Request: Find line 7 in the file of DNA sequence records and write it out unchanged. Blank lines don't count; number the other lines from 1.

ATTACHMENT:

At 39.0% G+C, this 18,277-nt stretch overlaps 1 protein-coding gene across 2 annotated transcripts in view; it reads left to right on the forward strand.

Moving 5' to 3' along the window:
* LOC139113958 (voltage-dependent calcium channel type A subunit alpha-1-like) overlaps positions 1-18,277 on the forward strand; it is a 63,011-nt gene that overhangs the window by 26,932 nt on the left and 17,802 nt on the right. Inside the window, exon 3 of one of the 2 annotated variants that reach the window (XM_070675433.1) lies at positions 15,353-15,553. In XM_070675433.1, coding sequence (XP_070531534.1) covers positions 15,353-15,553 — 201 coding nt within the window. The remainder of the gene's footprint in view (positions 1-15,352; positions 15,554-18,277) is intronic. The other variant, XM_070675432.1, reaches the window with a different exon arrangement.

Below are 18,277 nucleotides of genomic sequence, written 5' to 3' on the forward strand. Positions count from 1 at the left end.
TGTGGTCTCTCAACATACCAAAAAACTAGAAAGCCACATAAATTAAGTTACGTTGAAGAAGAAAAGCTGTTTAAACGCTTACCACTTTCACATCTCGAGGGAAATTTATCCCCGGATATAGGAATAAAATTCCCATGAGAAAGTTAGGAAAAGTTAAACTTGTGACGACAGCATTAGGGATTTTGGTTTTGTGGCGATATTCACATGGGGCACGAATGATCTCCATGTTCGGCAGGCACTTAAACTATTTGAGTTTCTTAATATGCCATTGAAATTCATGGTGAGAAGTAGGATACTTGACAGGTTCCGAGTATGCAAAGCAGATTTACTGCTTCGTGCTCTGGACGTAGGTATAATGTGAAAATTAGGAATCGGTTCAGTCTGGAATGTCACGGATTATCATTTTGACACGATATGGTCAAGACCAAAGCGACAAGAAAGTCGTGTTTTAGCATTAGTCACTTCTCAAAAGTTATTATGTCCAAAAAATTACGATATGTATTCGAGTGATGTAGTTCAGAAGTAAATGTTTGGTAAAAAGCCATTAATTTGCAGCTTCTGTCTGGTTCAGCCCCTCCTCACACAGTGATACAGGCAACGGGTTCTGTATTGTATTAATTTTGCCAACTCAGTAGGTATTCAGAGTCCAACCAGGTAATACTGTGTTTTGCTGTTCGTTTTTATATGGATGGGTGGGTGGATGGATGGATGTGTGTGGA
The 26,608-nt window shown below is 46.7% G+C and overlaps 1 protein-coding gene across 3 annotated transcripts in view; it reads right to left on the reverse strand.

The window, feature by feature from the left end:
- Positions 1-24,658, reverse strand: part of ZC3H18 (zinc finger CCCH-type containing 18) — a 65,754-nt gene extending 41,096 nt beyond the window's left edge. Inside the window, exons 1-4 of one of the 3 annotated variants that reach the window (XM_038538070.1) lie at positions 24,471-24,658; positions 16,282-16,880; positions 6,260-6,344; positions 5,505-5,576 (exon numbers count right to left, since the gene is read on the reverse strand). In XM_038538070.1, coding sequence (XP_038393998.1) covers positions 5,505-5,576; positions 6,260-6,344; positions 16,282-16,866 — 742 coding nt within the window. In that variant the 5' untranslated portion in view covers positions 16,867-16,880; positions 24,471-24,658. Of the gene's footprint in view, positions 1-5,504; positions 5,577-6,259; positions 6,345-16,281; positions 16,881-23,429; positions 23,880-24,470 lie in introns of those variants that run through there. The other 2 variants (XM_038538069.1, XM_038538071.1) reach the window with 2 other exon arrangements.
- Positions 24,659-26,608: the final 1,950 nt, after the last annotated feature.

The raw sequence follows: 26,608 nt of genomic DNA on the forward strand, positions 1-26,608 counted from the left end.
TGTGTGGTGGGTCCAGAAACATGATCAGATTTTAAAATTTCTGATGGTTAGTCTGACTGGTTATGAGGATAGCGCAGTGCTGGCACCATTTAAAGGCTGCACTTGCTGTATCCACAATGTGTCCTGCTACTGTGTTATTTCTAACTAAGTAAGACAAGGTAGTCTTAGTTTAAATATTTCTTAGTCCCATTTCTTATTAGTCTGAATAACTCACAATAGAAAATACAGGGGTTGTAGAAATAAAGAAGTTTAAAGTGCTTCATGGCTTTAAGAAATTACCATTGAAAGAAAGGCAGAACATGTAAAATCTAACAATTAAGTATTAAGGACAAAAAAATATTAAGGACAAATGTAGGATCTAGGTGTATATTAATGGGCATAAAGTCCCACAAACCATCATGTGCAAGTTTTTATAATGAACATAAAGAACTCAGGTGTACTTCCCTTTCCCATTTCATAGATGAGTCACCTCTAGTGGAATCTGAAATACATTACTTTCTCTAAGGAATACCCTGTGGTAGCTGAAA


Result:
The window, feature by feature from the left end: